Hello reddit! We're the Himalayan Cataract Project, one of eight organizations competing in the MacArthur Foundation's 100&Change competition for a $100 million grant, and we're here to answer your questions.*

Learn more about the MacArthur Foundation’s competition here:

https://www.macfound.org/programs/100change/

About our proposal: we are trying to develop and deliver sustainable eye care in Nepal, Ethiopia, and Ghana, creating an adaptable “train the trainer” model that can be replicated and scaled around the world. This is a major issue because 90% of the 39 million blind people in the world live in the developing world, and 80% of global blindness is treatable.

By training community health providers, we will deliver cataract surgery and permanent refractive correction—commonly known as laser surgery— at low cost to more than 500,000 people. Sight-restoring cataract surgeries can be performed for as little as $25.

Studies have shown a 400 percent return on every dollar invested in eliminating blindness. Our project is expected to bring significant gains to the families, communities, and countries involved and to provide a model for curing blindness in the developing world.

We will be on at 1 PM ET to answer your questions. AUA! Our proposal, our team, and more on how we aim to achieve this objective: https://www.macfound.org/press/semifinalist-profile/himalayan-cataract-project/

https://www.macfound.org/press/semifinalist-perspectives/laying-foundations-overcome-needless-blindness-ghana/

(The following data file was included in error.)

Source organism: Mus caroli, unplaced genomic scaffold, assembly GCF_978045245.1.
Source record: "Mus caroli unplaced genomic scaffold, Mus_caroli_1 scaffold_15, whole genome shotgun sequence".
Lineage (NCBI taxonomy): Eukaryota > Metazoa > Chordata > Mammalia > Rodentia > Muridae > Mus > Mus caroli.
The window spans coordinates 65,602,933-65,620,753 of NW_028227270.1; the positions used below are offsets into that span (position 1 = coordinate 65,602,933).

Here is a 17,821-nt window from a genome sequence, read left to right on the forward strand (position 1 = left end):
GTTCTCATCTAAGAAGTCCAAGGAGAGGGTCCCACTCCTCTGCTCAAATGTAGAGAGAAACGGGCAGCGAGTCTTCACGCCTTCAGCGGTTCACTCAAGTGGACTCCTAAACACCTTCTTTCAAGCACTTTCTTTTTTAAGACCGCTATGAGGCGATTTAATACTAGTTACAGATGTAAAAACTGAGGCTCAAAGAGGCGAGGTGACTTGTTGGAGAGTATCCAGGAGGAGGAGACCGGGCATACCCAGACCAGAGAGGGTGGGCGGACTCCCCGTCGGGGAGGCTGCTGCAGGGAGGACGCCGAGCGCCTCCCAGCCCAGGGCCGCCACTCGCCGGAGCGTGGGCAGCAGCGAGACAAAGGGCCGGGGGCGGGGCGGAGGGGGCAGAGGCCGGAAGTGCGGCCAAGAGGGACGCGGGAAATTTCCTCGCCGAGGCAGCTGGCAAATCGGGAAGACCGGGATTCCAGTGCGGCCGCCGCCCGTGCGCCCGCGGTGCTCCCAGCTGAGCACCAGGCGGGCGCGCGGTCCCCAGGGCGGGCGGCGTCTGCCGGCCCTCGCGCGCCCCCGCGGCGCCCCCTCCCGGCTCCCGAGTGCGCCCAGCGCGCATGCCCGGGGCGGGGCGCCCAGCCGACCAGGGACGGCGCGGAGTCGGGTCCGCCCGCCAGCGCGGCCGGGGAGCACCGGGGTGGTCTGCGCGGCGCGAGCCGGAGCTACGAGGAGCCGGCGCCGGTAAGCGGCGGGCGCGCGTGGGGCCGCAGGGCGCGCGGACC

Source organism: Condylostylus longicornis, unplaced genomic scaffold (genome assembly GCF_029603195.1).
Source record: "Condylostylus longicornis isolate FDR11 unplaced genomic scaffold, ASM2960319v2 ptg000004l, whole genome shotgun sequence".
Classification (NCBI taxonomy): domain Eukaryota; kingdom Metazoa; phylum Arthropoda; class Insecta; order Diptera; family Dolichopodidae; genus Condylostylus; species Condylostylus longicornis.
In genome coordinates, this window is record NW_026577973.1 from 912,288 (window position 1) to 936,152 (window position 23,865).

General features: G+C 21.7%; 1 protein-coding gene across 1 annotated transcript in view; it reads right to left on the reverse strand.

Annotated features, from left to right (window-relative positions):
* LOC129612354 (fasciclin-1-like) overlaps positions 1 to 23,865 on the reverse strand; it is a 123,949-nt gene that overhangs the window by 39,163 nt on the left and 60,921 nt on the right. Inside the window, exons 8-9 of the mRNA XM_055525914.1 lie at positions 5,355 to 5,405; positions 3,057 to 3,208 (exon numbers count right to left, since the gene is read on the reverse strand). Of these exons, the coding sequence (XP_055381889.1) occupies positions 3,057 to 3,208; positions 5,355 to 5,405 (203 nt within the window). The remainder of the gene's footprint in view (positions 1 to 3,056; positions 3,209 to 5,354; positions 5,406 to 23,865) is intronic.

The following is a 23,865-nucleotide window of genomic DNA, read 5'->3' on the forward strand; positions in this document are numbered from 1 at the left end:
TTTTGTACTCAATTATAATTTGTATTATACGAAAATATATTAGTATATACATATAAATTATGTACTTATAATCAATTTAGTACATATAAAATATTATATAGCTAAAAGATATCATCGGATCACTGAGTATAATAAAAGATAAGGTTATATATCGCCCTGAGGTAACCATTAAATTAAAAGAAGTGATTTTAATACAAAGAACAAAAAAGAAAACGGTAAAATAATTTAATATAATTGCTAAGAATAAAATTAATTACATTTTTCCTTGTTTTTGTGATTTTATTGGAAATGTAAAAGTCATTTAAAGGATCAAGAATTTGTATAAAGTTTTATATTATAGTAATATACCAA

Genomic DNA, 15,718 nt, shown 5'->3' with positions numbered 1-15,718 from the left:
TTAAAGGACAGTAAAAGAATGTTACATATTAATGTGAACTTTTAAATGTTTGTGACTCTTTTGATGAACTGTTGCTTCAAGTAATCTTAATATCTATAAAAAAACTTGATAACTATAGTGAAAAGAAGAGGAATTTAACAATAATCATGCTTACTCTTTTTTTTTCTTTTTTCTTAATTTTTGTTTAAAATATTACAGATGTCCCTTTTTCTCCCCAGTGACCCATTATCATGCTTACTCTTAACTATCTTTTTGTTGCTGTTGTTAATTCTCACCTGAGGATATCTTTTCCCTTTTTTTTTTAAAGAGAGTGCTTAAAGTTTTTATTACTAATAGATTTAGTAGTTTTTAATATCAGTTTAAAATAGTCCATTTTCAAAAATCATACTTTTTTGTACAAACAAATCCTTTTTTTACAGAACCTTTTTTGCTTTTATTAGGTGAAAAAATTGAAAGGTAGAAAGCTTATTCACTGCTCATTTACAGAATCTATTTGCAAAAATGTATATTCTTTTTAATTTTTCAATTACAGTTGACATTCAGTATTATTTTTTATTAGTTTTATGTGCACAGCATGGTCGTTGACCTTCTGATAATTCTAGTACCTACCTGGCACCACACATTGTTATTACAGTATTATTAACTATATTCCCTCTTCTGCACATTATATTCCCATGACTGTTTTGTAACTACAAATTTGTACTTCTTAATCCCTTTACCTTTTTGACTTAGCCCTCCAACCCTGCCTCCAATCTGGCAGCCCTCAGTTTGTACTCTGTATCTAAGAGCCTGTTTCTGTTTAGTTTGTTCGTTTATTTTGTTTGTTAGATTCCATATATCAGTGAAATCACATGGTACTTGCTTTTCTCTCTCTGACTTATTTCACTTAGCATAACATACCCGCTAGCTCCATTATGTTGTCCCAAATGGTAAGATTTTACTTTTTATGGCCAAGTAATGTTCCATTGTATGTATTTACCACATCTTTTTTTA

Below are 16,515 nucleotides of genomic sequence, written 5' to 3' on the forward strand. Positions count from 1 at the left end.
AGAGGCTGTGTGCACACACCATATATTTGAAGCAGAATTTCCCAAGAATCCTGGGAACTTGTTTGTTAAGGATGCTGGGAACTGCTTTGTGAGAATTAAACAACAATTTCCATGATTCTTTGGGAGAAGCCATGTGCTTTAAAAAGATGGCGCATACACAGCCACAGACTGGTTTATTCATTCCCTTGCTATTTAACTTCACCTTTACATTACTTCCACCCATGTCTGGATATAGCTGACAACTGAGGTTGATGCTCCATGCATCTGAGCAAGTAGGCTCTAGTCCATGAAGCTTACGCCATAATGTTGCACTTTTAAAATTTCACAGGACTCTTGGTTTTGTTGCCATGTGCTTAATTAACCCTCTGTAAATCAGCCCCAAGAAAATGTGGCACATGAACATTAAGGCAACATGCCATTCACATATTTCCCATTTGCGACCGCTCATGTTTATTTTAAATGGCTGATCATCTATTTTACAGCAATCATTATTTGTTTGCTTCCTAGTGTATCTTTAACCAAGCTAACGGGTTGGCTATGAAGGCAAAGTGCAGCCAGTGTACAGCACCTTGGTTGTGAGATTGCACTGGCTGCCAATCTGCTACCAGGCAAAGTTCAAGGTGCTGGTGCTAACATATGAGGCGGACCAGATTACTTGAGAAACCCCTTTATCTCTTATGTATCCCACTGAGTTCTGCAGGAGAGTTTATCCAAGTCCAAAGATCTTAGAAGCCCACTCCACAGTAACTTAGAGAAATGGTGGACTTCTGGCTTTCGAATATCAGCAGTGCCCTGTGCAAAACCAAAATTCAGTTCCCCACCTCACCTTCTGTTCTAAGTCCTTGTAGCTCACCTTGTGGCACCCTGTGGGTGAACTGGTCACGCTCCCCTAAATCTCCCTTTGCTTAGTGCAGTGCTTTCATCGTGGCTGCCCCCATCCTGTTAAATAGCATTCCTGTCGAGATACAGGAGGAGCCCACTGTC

*Important caveat: This AMA is a public engagement opportunity for you, reddit, to learn more about our proposal. We won’t win the $100 million competition based on this AMA, and there's nobody paying us to do this AMA. We're just taking questions and are thrilled to engage and discuss this very important issue.

Proof: http://imgur.com/a/lxEC1

EDIT: We're live now, and here to answer your questions about our proposal!

FINAL EDIT: That's it for our AMA, so we'll sign off now. Thanks very much for all of your great questions!

Comments: 105 • Responses: 8  • Date: 

MattBaster42 karma

What is the leading cause of blindness in this region? Is there a dominant hereditary factor involved, or perhaps prolonged unprotected exposure to snow reflection is causing more permanent damage? Or other?

macfound55 karma

(HCP Co-Founder, Geoff Tabin) Cataracts are the leading cause of blindness in the developing world. Yes, there is a genetic association, although it is not well delineated; and UV light, combined with a lack of antioxidants in the diet contribute to early development of cataracts, as does smoke inhalation.
Fortunately, the loss of vision from cataracts can be completely reversed with surgery.

Yellow_Cherry21 karma

Aren't most people with cataracts quite elderly? The work you do is fantastic, but in comparing your efforts to some of the other 100& Change proposals you seem to be focused on an older group and hence perhaps have less of an impact on the world as a whole than projects addressing needs of younger people with more life ahead of them or of all people of all ages?

macfound56 karma

(HCP Co-Founder, Geoff Tabin) Thank you Yellow_Cherry, yes the majority of people blind from cataracts are elderly. However, in the developing world, many people go blind at an early age, including children. HCP develops overall eye care systems that provides eyecare for all ages. When we restore sight to the elderly, this allows children who have been caretakers to return to school. In addition, these elderly who have had their sight restored can now become caretakers of small children.

darokrithia14 karma

How does curing blindness in an individual ripple out to the community?

macfound33 karma